We have a busy week upon us, and I’m left thinking about how lucky we are to be able to participate in such wonderful events as the Green City Market’s Chef’s Barbecue and BLU at the Shedd Aquarium, and how successful our Tuesday fried chicken dinners have become. Then there’s Andersonville Green Week, a week of events put on by the Andersonville Development Corporation to promote environmental awareness and educate people about sustainability.
We hope to see as many of you as we can at the Barbecue this Thursday. I’m preparing Char-grilled house andouille, hominy, house-churned butter, and pickled slaw. The andouille is made from Gunthorp Farm pork, the hominy from Three Sister’s Garden Corn, the butter is churned from Kilgus Farmstead cream, and the slaw is made from a riot of Green City Market vegetables. As a special treat, I’m making Bacon & sorghum pralines with home made pecan-smoked bacon, Kilgus Farmstead cream, and Burton’s Maplewood Farm sorghum.
Guests at BLU at the Shedd Aquarium will be treated to shrimp and grits, as we help them to showcase sustainable seafood to promote healthier oceans. It’s part of our ongoing partnership in the Shedd’s Right Bite program. BLU raises money for the Shedd’s animal care and conservation programs so it’s a great opportunity to help our friends great and small in the seas.
For Andersonville Green Week, I had a particularly (at least to me) fun inspiration. In Andersonville, we have a large vegetarian population, and many over the last couple of years have commented that our restaurant isn’t very vegetarian-friendly. (I take exception to that – for folks who have simply asked, we’ve often whipped up multi-course vegetarian tastings on the fly simply because we can, and we enjoy the challenge of vegetarian cooking.) As a way of countering the general stereotype that southern food is all fat-heavy and animal part-laden, I have long toyed with the notion of doing a weekly vegetarian tasting menu to also 1. provide a truly fine dining option to our neighborhood vegetarians 2.demonstrate that we can and do cook vegetarian all the time, so don’t be shy, just ask!
Andersonville Green Week seemed like the perfect time to try a vegetarian tasting menu and see how it’s received, for a couple of reasons. Number one, it would be promoted by the Development Corporation’s EcoAndersonville and The Chamber of Commerce, so there would be a good chance folks would know about it and give it a try. Number two, it represents an outstanding opportunity to tell some more of our story to our guests.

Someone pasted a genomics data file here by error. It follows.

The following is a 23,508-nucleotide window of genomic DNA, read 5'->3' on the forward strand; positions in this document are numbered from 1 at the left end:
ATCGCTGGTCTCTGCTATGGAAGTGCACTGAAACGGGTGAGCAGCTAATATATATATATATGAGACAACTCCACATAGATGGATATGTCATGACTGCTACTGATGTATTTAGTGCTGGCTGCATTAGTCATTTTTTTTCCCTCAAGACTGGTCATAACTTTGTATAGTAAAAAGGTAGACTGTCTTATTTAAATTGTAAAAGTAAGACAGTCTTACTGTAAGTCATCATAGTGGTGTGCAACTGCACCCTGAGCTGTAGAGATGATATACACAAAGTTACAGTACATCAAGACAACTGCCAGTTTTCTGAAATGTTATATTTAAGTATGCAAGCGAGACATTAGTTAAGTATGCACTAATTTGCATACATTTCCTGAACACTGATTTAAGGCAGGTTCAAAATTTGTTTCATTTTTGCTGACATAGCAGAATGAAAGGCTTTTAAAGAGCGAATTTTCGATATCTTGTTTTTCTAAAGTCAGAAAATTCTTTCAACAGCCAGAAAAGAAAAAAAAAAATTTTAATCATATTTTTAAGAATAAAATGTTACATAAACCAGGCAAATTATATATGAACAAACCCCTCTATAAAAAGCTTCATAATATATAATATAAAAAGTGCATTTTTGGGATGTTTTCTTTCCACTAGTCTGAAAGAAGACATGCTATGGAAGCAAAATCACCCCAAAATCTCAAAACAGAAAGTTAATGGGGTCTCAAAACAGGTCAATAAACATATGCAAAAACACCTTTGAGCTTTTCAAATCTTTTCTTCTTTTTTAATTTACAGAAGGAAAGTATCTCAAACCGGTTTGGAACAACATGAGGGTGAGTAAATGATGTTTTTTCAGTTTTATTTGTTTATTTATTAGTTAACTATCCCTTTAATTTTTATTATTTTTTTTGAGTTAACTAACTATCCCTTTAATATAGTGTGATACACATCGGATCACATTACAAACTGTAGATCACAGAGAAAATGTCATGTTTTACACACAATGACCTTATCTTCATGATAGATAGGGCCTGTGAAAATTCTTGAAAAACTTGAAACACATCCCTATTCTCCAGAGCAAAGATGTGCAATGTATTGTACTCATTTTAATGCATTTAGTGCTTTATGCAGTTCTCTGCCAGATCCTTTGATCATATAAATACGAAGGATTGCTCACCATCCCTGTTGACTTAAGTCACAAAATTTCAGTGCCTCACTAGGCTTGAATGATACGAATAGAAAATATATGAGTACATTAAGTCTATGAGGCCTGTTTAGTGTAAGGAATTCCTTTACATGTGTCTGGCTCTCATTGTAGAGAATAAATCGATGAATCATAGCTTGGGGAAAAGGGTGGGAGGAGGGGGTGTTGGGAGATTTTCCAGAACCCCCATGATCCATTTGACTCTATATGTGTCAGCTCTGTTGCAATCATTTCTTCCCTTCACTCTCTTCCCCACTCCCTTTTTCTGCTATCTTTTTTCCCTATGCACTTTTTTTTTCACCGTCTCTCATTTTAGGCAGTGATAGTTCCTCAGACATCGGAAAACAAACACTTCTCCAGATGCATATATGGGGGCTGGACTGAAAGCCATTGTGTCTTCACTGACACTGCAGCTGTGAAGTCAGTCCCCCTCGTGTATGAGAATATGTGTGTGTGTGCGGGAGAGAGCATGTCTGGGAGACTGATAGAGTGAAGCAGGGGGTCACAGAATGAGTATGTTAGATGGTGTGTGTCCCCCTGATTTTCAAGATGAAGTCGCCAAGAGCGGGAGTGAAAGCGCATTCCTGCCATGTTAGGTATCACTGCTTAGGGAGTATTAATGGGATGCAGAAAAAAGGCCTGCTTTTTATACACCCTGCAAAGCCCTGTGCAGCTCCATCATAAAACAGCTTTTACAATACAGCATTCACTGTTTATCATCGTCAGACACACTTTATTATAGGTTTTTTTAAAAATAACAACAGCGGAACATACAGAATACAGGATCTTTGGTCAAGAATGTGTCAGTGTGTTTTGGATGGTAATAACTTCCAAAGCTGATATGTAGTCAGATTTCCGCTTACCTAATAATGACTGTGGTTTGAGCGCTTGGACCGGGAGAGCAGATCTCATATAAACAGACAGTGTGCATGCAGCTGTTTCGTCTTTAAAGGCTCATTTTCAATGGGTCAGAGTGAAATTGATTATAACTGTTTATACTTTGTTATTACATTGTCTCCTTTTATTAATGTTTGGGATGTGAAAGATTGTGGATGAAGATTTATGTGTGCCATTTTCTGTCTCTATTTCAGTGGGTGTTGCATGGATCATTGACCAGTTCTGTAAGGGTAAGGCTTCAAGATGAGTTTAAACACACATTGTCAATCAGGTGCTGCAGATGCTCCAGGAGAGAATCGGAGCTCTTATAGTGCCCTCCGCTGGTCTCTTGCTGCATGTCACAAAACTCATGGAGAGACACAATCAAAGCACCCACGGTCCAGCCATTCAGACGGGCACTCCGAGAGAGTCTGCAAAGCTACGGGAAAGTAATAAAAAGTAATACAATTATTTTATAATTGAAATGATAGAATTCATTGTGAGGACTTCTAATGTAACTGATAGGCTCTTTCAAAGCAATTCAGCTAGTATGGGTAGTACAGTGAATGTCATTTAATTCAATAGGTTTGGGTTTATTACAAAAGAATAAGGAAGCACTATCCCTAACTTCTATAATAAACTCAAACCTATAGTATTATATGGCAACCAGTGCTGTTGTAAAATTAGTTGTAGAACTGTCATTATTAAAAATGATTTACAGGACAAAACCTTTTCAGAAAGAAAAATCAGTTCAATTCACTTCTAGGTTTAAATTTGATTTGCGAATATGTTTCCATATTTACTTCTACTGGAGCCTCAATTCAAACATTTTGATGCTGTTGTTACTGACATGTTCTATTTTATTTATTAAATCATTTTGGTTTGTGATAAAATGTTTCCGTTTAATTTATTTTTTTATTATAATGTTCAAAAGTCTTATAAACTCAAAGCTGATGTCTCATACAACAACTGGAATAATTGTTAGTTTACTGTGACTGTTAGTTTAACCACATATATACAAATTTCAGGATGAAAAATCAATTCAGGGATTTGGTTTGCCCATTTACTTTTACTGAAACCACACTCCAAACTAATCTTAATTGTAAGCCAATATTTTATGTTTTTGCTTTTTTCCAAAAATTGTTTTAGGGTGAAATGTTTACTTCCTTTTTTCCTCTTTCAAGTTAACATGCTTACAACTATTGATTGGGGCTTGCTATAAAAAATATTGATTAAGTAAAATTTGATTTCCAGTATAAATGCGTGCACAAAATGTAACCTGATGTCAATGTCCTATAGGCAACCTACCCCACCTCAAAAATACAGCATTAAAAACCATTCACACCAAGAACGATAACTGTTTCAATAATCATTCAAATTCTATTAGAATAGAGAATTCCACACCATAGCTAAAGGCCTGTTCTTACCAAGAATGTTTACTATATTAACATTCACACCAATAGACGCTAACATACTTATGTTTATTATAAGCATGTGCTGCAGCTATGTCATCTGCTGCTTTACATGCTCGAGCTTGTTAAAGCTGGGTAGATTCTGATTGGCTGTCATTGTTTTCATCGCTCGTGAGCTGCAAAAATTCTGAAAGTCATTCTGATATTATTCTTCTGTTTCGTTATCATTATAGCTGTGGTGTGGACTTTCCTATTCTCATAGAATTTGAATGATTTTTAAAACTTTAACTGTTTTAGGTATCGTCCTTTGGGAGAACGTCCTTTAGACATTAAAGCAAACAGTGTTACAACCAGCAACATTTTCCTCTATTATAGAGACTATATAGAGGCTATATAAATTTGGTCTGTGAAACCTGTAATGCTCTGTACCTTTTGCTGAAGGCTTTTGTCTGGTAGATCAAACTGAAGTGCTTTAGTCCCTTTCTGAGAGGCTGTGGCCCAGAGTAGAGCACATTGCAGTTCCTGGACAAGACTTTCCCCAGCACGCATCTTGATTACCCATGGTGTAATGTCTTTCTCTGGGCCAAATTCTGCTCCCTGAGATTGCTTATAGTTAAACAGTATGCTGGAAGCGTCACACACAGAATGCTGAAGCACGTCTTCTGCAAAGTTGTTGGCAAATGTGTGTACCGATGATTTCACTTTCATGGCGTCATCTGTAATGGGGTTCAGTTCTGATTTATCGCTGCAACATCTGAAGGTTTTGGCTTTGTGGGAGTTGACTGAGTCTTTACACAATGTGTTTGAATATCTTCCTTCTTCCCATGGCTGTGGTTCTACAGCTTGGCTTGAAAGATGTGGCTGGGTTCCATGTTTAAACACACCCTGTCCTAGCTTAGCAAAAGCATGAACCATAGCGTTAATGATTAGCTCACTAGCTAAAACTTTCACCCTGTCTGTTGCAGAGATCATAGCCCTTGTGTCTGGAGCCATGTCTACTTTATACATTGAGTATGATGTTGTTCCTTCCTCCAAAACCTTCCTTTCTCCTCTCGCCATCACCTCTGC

It’s a well-known secret around the kitchen at Big Jones that I myself was vegetarian for years, and even ate vegan for a year of my life. I can cook this stuff, and well. I love cooking vegetarian, it allows me to revisit an important time in my life in a very intimate way – with food. I can also relate to why many folks are vegetarian these days: the modern industrial factory/feedlot meat production system is an environmental catastrophe. In fact, that was why I myself went vegetarian in the first place. Further realizations regarding the horrifying treatment of animals in the egg and dairy industries left me no choice but to go vegan, at least until I found better sources for these foods.
Today, I strongly believe that farm animals raised with loving care under proper conditions are environmentally benign and in many cases can actually do their part in improving marginal land. Food from animals raised this way is more expensive, and we catch the occasional criticism at Big Jones for being “expensive.” Whatever. Try buying land and a house, making improvements, investing in your community, getting your kids into school, and then one day, someone starts a corporation and puts in a 50,000-head hog facility across the road (or anywhere within a few miles upwind) and the law is steadfastly on the side of this corporation that will now be generating as much solid waste as a city of 250,000 people right across the street with few or no statutory requirements for water treatment, air pollution, or odor control. Suddenly, your house is worthless. Now that’s expensive. So is all of the medical care resulting from salmonella and campylobacter-contaminated chickens and turkeys, and E. coli 0157:H7 contaminated beef, or the recalls thereof. You may have a cheap price at the grocery store or someone else’s restaurant, but someone somewhere is paying a very dear price. All food costs money, it just depends whether you want to spend it on quality food itself or on the cleanup of environmental and public health issues that arise from factory/feedlot production.
Even though we could feature a menu for Green Week that is 100% local and environmentally benign and contains all manner of local meat or sustainable seafood, I thought we could all learn something by going vegetarian (and the tasting menu is vegan, in fact) for a day and eat some truly delicious food in the process.
The tasting menu will be featured Friday, July 16th from 5-10 p.m. and the price is $35 for five courses. Yes, I’m crazy. No, really I just want this dinner to be accessible to as many people as possible, particularly folks of more modest means. I could easily charge $75 for this menu downtown and get away with it, but for this Friday let’s have an affordable celebration of vegetarian cooking, Southern style!
Andersonville Green Week 2010
A Special Vegetarian Tasting
July 16, 2010
Sea Island Red Pea Cappuccino, Puffed Carolina Gold Rice,
Pickled Baby Fennel, Black Garlic Foam
Gargillou of Green City Market Vegetables, Farro Piccolo, Pickled Michigan Chanterelles, Preserved Blackberries, Basil Oil
Nichols Farm Zucchini & Green Beans, Puna Gardens Hearts of Palm
Local Herb Chimmichurri
Green Acres Farm Eggplant “Country Captain”
Coconut Curry, Carolina Gold Rice, Almonds, Dried Seedling Plums
Banana Curd, Snickerdoodles, Charred Marshmallow, Blueberry sauce
Thirty-five dollars per person